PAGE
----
Young Campbelltown cricketer Jackson Isakka thinks being an all rounder is the most natural thing in the world.
Isakka, who won Rookie of the Year after playing first grade for the Campbelltown Camden Ghosts last season, says he’s always loved batting and bowling.
Speaking to the South West Voice in Macarthur ahead of the 2020-21 season opener at Raby this Saturday against Northern Districts, the rising Ghosts star presented as a quietly confident young man determined to make his mark in Australia’s favourite summer sport.
The interview was held at Raby Sports Complex, and along for the ride was the 19 year old’s mentor, Ian Gill, who was head coach at the famous Westfields Sports High School. [The pair are pictured above].
Jackson Isakka was a student there and in the last two years of his schooling captained the first XI in 2018 and 2019.
Mr Gill, having watched Isakka’s progress during the past few years, has no doubt that he has what it takes to go far in the game.
“When Jackson first started there were a few comparisons to Steve Waugh, who obviously could bat and ball,’’ says Mr Gill.
“I’ve seen Jackson bowl very quick; he’s faster than a medium pacer.
“But what happens sometimes with up and coming all rounders is that they bowl for two hours straight at training, then go to games and get three overs before being taken off,’’ he says.
“They just need to get the opportunity in games.’’
Isakka says he didn’t watch too much cricket on TV when he was growing up at Leumeah, where he still lives with his parents.
“My earliest hero would have been Shane Watson, because he bowled and batted,’’ he says.
“I’ve also come to like Joe Root and Ben Stokes.
“Both Shane and Ben are all rounders and I have always looked up to cricketers who’ve done both batting and bowling.’’
Isakka, who first played competitive cricket as an eight year old with the Magpies, a local junior club, says he’s just always loved batting and bowling.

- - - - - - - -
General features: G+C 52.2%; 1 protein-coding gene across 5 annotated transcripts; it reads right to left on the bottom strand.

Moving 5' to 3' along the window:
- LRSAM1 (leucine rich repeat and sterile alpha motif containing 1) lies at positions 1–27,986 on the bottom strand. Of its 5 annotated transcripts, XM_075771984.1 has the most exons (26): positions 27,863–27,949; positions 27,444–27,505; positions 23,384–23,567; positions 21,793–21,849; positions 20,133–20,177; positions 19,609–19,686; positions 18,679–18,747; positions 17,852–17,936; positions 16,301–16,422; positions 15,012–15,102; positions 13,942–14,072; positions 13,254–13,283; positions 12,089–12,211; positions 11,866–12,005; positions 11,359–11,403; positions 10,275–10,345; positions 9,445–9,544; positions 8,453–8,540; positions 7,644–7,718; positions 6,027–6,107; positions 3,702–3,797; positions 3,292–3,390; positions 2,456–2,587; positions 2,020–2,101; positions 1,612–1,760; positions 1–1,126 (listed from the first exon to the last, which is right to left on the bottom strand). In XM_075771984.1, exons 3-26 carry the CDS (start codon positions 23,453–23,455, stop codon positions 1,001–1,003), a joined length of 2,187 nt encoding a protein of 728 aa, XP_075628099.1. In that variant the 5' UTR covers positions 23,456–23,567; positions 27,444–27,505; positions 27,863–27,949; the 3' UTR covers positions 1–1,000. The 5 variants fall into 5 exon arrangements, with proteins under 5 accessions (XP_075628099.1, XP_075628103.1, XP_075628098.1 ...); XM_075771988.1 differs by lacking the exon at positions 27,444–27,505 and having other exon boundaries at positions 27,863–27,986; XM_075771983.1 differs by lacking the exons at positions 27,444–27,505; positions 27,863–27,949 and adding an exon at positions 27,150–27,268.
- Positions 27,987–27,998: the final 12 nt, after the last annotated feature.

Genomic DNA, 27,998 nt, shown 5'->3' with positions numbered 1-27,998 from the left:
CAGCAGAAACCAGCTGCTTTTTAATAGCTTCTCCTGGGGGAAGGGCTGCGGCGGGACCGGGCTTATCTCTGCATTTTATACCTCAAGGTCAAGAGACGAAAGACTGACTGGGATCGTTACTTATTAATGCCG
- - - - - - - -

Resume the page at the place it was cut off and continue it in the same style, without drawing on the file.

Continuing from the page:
But the serious decision to have a crack at becoming an all rounder at a high level was taken more recently.
“Probably the last two years my bowling has come a long way and it just fitted in with my approach of never give up on doing both batting and bowling,’’ he says.
“At different times in my career either my bowling is going better or my batting is going better.
“So it’s good to have both and always work on both.’’
Which is a sentiment shared by Mr Gill, who says: “At juniors they do both, bat and bowl, and as they get older they will pick one or the other, but I think it’s good that they keep the other in reserve.’’
Jackson says he got into cricket after growing up watching his father and his three brothers play the game. One of his uncles, Ben Isakka, played first grade for many years.
For such a talented cricketer at such a young age, there is no trace of arrogance from Jackson Isakka.
But he admits he is determined to do whatever it takes to get as high in the game as he can as an all rounder.
So at this stage there’s no “Plan B’’ in case things don’t work out.
“I am quite critical of myself, always have been, and what I think is you can always do more in working towards such a goal,’’ he says.
“Even if you train every day and work out, I think, ooh, I can do more.
“If you don’t really want to do something you think you’ve done enough.’’
Isakka has prepared for this season by playing in Darwin over the past few weeks.
He returned to Campbelltown a couple of weeks ago after a successful stint in the Northern Territory, pictured above.
It followed an impressive debut for the Ghosts in first grade, where Isakka scored more than 600 runs to finish just behind English import Harry Swindells as the club’s leading run scorer in all forms of the game.
Isakka also won the first grade batting average with 367 runs at 33.36, and to top it off he was the leading run scorer in the Ghosts’ Poidevin Gray [U21] team with 222 runs at 44.4, including a top score of 101 against Bankstown.
Ian Gill thinks going to Darwin was great preparation for Isakka and will hold him in good stead.
“He’s matured so much over the last little while so he’s ready to take the next step; he just has to keep working hard,’’ he says.
As for Isakka, he’s looking forward to the start of the season on Saturday.
He says the Ghosts, who narrowly missed the finals last season, should do well.
“We have developed a good group of players over the last two years, we’ve all been together for that time, so we should go well this year,’’ he says.
- The Ghosts host Northern Districts at Raby Sports Complex this Saturday in round one of the 2020-21 Sydney Premier Cricket premiership competition. Play starts at 9.30am.